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Northern Exposure
Alan Shipnuck
August 22, 1994
Strike or no strike, the national pastime is alive and well in the Northern League
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August 22, 1994

Northern Exposure

Strike or no strike, the national pastime is alive and well in the Northern League

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"And now some updated scores of tonight's major league baseball action."
(Pause)
"Thank you."

Now that the players and owners of big league baseball have officially picked up their marbles and gone home, they are fair game for sardonic P.A. announcers in every minor league town. And so it was that the fourth inning of a recent Northern League game between the St. Paul Saints and the hometown Sioux Falls (S.Dak.) Canaries began with the above announcement and the smug guffaws that followed from the 2,486 in attendance. They may have pulled the plug on the Show, but baseball in the bush is doing just fine, thank you, particularly in the spirited Northern League, which is deep into the second year of its whirlwind romance with the national pastime.

The Northern League has roots all the way back to 1903, and during the 1950s and '60s it helped to groom some of the top talent in the game, including Hank Aaron, Willie Stargell, Roger Maris and Steve Carlton. By 1971, however, the league had gotten lost in the minor league shuffle and went belly-up. It remained dormant until last year, when Miles Wolff, the former owner of the high-profile Class A Durham Bulls and current president of Baseball America, the bible of minor league baseball, revived it as a six-team independent league with a short season of 80 games that runs from June to early September. In no time the Northern League has turned into a runaway success, thanks to its swashbuckling atmosphere, savvy owners and the presence of a few big-name ex-major leaguers such as Pedro Guerrero and Leon (Bull) Durham.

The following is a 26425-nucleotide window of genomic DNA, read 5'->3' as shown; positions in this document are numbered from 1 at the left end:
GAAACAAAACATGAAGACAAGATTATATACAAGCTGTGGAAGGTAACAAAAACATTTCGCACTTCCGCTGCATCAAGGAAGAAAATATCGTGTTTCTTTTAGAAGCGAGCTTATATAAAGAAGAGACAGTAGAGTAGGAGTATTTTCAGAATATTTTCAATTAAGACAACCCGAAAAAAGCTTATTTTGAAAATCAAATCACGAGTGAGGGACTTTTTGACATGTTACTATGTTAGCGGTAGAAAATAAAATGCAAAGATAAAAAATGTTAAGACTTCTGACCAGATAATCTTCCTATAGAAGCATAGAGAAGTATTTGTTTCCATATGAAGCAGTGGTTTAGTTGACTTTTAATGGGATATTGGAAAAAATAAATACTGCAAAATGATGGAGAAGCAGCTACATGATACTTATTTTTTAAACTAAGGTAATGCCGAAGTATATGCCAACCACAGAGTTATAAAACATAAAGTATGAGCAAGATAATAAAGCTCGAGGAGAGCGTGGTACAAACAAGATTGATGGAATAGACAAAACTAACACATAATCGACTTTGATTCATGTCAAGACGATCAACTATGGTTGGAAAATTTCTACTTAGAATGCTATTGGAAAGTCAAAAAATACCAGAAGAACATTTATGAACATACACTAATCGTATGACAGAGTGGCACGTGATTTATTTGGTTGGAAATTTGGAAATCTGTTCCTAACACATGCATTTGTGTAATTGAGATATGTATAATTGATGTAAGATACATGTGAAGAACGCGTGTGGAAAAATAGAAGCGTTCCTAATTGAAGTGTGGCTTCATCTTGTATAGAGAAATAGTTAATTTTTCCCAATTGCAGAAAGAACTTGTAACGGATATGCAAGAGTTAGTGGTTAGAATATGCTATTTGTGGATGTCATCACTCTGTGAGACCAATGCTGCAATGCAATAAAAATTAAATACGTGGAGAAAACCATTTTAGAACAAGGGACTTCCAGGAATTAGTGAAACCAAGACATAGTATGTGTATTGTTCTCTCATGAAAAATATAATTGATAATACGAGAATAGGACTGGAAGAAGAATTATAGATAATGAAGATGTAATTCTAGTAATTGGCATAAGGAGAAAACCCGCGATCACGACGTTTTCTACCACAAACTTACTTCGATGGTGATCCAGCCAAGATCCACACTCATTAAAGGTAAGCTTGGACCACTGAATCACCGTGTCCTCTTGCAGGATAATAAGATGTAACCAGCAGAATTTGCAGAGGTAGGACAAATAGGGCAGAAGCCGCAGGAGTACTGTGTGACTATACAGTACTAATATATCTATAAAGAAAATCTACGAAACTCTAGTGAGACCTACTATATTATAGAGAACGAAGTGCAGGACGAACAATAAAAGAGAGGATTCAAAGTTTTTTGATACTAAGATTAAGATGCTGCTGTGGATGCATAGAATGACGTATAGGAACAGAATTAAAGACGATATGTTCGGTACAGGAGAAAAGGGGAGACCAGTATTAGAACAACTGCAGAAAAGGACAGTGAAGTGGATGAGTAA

In addition to the Canaries and the Saints, the league consists of the Winnipeg Goldeyes (a fish indigenous to Manitoba), the Thunder Bay ( Ont.) Whiskey Jacks (a native bird), the Duluth-Superior ( Minn.) Dukes and, from the home office in Sioux City, Iowa, the Explorers. St. Paul, last year's league champ, has sold 99% of the 6,305 seats at its stadium; Winnipeg is drawing about 5,700 fans a game; and Sioux City is averaging nearly 3,500 a night at its shiny new Lewis & Clark Park, which, incidentally, was not named for Darren and Will.

The Northern League can trace much of its success to a cornball charm that could only come from the Midwest. The big moment at every Sioux Falls home game arrives at the end of the seventh inning, when the Village People's classic song Y-M-C-A sends the crowd into a dizzying attempt to spell out the song's title, limb by limb. In Sioux City the players entertain the crowd with jelly-doughnut-eating contests. At St. Paul games a top attraction is Sister Rosalind, a Roman Catholic nun/masseuse who is stationed in the stands to give massages to fans. The unlikely anthem that the Saint faithful has adopted is a Sammy Davis Jr. cover of Isaac Hayes's theme from Shaft.